Artist Profile: Salt Lake City
The art of Lindsay Frei
Shocking. Profane. Beautiful. Inspiring. These are but a few of the vast and diverse adjectives used to describe contemporary art. As a figural painter and photographer, Lindsay Frei has intentionally blurred the boundaries of such classifications, creating work that is both skillful and intelligent.
An undeniable talent marks Frei’s work, evident in the technical rendering of her subjects. What sets her work apart however, is an added layer of ambiguity and mystery that pervades the experience of viewing it.
It’s been a busy year for Frei, who in addition to graduating with her MFA in painting from the University of Utah this May, has participated in a number of solo and group exhibitions. Although she has been working professionally as an artist for the past several years, a definite momentum accompanies her recent work. Her paintings and photographs of tattooed figures, caught in moments of undress, vulnerability and movement, have resonated with audiences around the Salt Lake Valley, evident by her award for “Best Edge-y Art” in City Weekly’s recent “Best of Utah” edition.
Exhibition Review: Park City
Power in the Image
Picturing the Iconic at the Kimball Art Center
This summer, The Kimball Art Center (KAC) abandoned its longtime location in Old Town Park City, a decision resulting from a dispute with city leaders about what was architecturally appropriate for the resort town's Main Street and the Kimball's long-term plans for a new permanent home. KAC has temporarily relocated to a former church on Kearns Boulevard, where they will continue their programming and exhibition schedule for at least a couple of years while they wait for their permanent structure to be reconceived and built.
The transformation of an iconic structure for traditional religious worship into one of secular, artistic worship, is emblematic of the type of manipulation and transmutation that is at the heart of this first exhibit in KAC's new space. In Picturing the Iconic, 90 works from the foundation of Portland collector Jordan D. Schnitzer, by artists like Bruce Nauman, James Rosenquist, Keith Haring and Andy Warhol, have been packed into the former chapel in an exhibit that is dense with associations. The works are primarily prints and works on paper, many of which show technical experimentation that belies what is often considered a secondary or inferior medium: John Baldessari's "Stonehenge (with Two Persons)" — in which the faces of the tourists have been obscured by circles, and the famous landmark reduced to cutout forms — has been printed on handmade paper so thick the iconic form seems a glued-on addition; Claes Oldenburg's 1968-1970 "Profile Airflow (Axom & Platzker 59)" combines a cast polyurethane relief of the car over a lithograph print, to make a work that is as much sculpture as it is printmaking.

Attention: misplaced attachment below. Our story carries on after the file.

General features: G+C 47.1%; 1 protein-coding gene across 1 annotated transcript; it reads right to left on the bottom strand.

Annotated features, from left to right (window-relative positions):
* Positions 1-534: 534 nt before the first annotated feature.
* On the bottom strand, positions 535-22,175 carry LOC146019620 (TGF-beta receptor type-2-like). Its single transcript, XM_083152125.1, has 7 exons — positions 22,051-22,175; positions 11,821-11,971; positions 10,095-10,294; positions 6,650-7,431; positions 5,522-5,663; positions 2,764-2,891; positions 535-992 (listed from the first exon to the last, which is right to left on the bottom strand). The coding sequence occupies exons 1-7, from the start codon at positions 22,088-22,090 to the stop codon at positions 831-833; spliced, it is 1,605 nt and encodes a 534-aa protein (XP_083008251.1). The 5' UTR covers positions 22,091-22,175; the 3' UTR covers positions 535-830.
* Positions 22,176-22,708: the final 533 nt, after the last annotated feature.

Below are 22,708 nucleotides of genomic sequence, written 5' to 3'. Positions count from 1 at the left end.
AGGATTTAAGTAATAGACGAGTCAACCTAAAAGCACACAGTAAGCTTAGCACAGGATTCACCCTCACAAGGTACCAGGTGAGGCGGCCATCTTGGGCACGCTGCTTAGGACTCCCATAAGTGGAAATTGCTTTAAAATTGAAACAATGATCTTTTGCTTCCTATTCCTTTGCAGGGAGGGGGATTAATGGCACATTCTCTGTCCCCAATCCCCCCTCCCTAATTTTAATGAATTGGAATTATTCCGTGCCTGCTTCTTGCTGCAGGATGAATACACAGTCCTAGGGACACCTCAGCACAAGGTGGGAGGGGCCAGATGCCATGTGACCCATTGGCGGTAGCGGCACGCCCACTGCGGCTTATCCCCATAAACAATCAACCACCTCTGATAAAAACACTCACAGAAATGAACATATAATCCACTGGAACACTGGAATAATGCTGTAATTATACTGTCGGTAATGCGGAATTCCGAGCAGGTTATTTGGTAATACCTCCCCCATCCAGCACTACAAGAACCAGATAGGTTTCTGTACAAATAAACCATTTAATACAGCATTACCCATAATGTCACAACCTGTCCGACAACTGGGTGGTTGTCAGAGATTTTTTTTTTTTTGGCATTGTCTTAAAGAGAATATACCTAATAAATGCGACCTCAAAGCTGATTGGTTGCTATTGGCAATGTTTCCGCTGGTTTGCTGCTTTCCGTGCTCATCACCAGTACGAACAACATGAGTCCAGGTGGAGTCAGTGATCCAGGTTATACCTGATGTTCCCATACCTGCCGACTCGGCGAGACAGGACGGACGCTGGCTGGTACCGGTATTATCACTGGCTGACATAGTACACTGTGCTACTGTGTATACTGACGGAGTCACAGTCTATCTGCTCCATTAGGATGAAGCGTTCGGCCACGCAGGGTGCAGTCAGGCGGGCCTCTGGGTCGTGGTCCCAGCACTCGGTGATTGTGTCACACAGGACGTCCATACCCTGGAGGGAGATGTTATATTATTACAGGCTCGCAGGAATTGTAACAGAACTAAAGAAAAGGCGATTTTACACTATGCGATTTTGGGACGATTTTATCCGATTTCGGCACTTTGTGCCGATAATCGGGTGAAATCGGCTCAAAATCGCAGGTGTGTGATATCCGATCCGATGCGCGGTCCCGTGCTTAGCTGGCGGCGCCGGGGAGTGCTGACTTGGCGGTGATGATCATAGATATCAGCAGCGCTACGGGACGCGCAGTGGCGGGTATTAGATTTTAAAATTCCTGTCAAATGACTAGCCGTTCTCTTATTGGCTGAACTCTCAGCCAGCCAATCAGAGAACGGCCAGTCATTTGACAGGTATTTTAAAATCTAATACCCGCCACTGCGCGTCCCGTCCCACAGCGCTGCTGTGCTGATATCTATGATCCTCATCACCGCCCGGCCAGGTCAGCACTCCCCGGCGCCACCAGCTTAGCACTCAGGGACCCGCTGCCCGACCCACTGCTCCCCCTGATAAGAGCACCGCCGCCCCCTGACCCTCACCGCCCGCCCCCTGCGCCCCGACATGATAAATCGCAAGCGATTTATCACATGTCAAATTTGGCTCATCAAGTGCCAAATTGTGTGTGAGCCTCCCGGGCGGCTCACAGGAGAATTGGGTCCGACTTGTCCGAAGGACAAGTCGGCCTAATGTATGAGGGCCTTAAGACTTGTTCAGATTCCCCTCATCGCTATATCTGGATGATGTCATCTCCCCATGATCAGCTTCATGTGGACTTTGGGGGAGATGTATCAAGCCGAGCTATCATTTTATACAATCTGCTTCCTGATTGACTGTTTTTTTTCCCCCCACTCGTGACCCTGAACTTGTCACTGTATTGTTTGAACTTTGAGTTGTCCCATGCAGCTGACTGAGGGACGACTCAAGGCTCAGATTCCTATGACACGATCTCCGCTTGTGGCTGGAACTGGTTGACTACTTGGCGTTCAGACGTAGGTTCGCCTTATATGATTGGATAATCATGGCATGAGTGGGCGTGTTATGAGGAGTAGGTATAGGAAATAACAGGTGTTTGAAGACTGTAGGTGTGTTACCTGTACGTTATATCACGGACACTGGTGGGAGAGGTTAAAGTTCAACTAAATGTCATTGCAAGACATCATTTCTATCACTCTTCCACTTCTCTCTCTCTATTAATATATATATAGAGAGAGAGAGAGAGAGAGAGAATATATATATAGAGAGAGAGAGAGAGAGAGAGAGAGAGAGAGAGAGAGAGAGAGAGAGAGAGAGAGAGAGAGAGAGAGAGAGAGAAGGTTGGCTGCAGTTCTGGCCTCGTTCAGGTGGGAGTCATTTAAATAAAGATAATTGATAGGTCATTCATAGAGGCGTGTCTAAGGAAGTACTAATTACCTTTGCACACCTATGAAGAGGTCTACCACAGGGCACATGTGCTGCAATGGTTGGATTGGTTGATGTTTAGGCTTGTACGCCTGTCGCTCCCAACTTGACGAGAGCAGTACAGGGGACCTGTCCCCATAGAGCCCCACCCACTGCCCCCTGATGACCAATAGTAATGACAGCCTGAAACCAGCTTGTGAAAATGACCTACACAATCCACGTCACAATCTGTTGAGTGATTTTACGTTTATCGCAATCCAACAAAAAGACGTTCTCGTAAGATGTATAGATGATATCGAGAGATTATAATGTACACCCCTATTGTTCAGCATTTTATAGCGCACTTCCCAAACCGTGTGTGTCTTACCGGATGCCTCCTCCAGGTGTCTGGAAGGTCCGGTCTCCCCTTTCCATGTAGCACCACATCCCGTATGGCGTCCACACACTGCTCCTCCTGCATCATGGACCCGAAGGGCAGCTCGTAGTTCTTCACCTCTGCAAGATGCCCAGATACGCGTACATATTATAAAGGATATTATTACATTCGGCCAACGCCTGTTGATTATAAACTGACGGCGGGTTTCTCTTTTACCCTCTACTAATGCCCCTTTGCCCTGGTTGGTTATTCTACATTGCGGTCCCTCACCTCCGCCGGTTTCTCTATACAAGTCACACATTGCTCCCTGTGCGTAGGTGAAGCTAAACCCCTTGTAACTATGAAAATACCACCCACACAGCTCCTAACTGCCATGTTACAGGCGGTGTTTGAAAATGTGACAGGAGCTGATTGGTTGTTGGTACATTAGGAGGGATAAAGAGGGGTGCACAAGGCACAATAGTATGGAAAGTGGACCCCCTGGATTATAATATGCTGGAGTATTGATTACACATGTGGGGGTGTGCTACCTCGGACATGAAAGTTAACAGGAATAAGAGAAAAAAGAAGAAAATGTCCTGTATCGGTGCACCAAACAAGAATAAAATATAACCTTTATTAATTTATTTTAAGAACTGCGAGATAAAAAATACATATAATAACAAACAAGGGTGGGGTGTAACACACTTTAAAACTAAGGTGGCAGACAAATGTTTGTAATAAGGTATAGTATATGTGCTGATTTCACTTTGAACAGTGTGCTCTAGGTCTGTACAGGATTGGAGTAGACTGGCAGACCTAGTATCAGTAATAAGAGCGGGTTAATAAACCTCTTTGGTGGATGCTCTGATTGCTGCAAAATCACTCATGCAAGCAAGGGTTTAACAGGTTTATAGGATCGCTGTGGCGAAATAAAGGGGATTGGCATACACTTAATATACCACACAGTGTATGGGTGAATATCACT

Exhibition Review: Salt Lake City
A Rain of Discord
The 2015 Statewide Annual: Video, Digital, Photo, Craft
One of the Old World’s grand definitions of art—that art is craft in the service of inspiration—seemingly went out of service when fashionable insistence by artists on absolute creative freedom trumped the audience’s taste for demonstrations of skill. But the pendulum continues to swing, and ironically enough, new, more sophisticated media intended to give artists ever more freedom, such as video and the use of computers, have paradoxically re-imposed discipline on the process of making art. The Utah Division of Arts and Museums’ Statewide Annual Exhibition has responded by adding video and computers, wherein precision of execution is as vital to the finished work as its content, to the photo and crafts segment of their rotating exhibition categories.
John Tavoian demonstrates this renewed importance of skill with “Dissonant Introspection,” in which a slyly punning title accompanies necessarily precise implementation. The work begins in visual play, being about the size and shape of a soccer ball, which its geometric form—technically a truncated icosahedron—duplicates. Here, though, each hexagonal face displays an exotic hardwood, each pentagon (but one) features a metallic texture, and the edges are covered with mitered metal strips held in place by screws. Off-the-shelf hardware contrasts with the patinated brass, even as these industrial finishes sound a complex chord with the wood. The one open face confronts viewers and invites a closer approach to look within, whereupon the show starts. A mechanism filling the interior whirls into motion, music-box hammers producing loud, discordant chimes. At the same time, lights come on to reveal a mirrored interior, so that an apparently infinite space, filled with an equivalent number of spinning gears, whirling wheels, and pounding hammers becomes visible. The view intrigues, but further exploration is stymied by the realization that the face at the window is causing the commotion. Introspection leads to dissonance. Philosophically speaking, it’s art as sharp as Occam’s Razor.